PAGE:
By Glynn Wilson –
The death of conservative U.S. Supreme Court Justice Antonin Scalia, 79, may be the best thing to happen for the future of the planet than anything since the national Sierra Club and 350.org convinced President Obama to take on climate change due to global warming from the burning of fossil fuels in his second term.
Scalia was found dead in a West Texas luxury resort over the weekend, leaving a vacancy on the court just as a major case was about to be considered by the courts. Four days before his death, he voted with the other conservative members of the Supreme Court to put a stay on implementation of the Obama administration’s so-called Clean Power Plan, while it makes its way through the appeals courts.
The rule is designed to lower carbon emissions from U.S. power plants by 2030 to 32 percent below 2005 levels, and the rule is considered an important tool for the U.S. to meet the emissions reduction target pledge it made at the Paris climate talks back in December.
The regulation was challenged by 27 states, along with polluting industry advocacy groups, in a case before the U.S. Court of Appeals for the District of Columbia Circuit. The Supreme Court could be asked to weigh in again on the case later this year after oral arguments are heard June 2.
Without Scalia on the court, the conservative members no longer have a solid majority, and the sudden shift should give a boost to the supporters of lowering the emission of heat trapping green house gases from power plants through federal regulations.
Environmental lawyers involved in the litigation who support the regulation told Reuters on Monday that even before Scalia’s death they had been hopeful the Supreme Court would ultimately uphold it upon close consideration. But they said the change in the high court bolsters the rule’s chances.
“Last week, the Clean Power Plan was basically dead,” Brian Potts, a lawyer with the Foley and Lardner law firm who represents companies on environmental regulatory issues, told Reuters. “But with Scalia’s death, everything has changed.”
In January, a three-judge panel unanimously rejected a request for a stay on implementation of the rule, but the Supreme Court granted that stay last week, putting the administration’s plan on hold.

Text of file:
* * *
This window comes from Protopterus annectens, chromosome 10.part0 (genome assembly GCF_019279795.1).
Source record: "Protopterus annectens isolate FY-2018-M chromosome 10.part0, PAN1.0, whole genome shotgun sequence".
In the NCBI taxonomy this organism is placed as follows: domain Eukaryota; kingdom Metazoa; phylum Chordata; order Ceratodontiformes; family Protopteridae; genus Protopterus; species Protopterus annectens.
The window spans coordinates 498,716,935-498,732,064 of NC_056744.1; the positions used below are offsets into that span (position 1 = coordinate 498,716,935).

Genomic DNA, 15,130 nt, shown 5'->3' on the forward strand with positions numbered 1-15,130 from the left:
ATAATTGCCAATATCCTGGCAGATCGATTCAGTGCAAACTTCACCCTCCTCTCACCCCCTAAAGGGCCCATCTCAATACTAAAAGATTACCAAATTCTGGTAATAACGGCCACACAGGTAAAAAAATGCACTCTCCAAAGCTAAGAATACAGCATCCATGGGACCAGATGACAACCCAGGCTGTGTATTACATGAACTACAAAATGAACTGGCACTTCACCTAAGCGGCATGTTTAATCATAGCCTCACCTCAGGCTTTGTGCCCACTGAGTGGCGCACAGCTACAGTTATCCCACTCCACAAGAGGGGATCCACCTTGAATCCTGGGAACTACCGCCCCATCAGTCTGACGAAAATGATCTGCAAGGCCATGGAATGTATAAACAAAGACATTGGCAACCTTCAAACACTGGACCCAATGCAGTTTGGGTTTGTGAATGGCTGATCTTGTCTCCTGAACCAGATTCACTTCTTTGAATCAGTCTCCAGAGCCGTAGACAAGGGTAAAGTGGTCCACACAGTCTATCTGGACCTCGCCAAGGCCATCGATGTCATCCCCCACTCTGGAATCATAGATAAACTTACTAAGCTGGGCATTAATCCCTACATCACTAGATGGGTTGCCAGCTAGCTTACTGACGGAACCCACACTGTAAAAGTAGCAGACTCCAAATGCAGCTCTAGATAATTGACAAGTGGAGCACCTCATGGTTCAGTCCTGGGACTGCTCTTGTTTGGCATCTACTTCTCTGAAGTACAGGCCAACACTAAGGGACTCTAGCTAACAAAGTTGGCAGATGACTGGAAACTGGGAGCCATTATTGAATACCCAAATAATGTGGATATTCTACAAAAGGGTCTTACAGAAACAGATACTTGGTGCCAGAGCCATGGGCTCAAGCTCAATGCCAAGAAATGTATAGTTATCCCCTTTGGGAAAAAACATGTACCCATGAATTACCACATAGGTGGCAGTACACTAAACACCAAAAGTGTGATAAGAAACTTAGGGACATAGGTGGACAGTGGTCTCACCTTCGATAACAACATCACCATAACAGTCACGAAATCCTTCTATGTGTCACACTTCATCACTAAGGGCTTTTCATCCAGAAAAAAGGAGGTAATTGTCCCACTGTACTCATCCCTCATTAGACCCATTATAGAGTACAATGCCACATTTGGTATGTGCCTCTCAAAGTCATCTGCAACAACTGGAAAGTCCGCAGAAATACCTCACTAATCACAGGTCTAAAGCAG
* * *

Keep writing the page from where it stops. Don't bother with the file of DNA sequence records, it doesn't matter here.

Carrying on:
The randomly-drawn appeals court panel is viewed by lawyers on both sides as relatively favorable for the administration, featuring two Democratic appointees and one Republican. One of the Democratic appointees is Sri Srinivasan, a judge many legal experts see as a leading candidate for President Barack Obama to nominate to replace Scalia. But if Srinivasan were appointed, he would have to step aside on the Clean Power Plan case because of his involvement in the case at the appellate level. That would increase the chances of a 4-4 split.
Some Republicans have said Obama should not appoint a successor, leaving it to the next president, who would take office in January 2016. But President Obama has said he plans to announce a nomination soon. He may well face a partisan battle to win confirmation in the Republican-controlled Senate, but many Democrats are already rallying people to his side.
Only a few hours after Justice Antonin Scalia suddenly died this past weekend, Republican Senate Majority Leader Mitch McConnell declared that the vacancy on the Supreme Court shouldn’t be filled until the next President is sworn in next January, according to Massachusetts Senator Elizabeth Warren, who has been mentioned as a possible candidate for Vice President in 2016.
“Senator McConnell said the American people should have a voice in the selection of the next Supreme Court justice. He’s right – and, in fact, they did – when President Barack Obama won the 2012 election by five million votes,” Warren said.
“Article II, Section 2 of the Constitution says the President of the United States nominates justices to the Supreme Court, with the advice and consent of the Senate. I can’t find a clause that says ‘…except when there’s a year left in the term of a Democratic President,'” she said. “President Obama is still the President of the United States.”
If some Senators don’t like the person that President Obama nominates, they can make their case to the American people and vote no, she said.
“But it would be arrogant and irresponsible for Senate Republicans to preemptively paralyze the nomination process laid out by our Constitution – before President Obama even announces a nominee – simply because they don’t like the guy who was elected to do the nominating. Senate Republicans took an oath just like Senate Democrats did. Abandoning the duties they swore to uphold would threaten both the Constitution and our democracy itself. It would also prove that all the Republican talk about loving the Constitution is just that – empty talk.”
According to The Washington Post, conspiracy theories swirl around the death of Antonin Scalia.
© 2016, Glynn Wilson. All rights reserved.